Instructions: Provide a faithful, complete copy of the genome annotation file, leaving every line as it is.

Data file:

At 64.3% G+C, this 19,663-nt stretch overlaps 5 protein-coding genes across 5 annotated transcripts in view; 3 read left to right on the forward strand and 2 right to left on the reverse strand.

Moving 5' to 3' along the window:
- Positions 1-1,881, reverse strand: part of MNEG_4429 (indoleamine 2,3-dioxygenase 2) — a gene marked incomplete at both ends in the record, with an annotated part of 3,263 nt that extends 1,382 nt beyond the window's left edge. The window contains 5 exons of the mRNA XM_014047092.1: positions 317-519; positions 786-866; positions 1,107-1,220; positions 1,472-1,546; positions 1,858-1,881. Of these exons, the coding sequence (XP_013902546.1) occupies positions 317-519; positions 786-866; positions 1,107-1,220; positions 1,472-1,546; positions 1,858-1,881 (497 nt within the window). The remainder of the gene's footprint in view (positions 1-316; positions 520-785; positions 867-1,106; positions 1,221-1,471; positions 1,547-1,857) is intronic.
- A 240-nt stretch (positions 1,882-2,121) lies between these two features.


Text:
At 64.3% G+C, this 19,663-nt stretch overlaps 5 protein-coding genes across 5 annotated transcripts in view; 3 read left to right on the forward strand and 2 right to left on the reverse strand.

Moving 5' to 3' along the window:
- Positions 1-1,881, reverse strand: part of MNEG_4429 (indoleamine 2,3-dioxygenase 2) — a gene marked incomplete at both ends in the record, with an annotated part of 3,263 nt that extends 1,382 nt beyond the window's left edge. The window contains 5 exons of the mRNA XM_014047092.1: positions 317-519; positions 786-866; positions 1,107-1,220; positions 1,472-1,546; positions 1,858-1,881. Of these exons, the coding sequence (XP_013902546.1) occupies positions 317-519; positions 786-866; positions 1,107-1,220; positions 1,472-1,546; positions 1,858-1,881 (497 nt within the window). The remainder of the gene's footprint in view (positions 1-316; positions 520-785; positions 867-1,106; positions 1,221-1,471; positions 1,547-1,857) is intronic.
- A 240-nt stretch (positions 1,882-2,121) lies between these two features.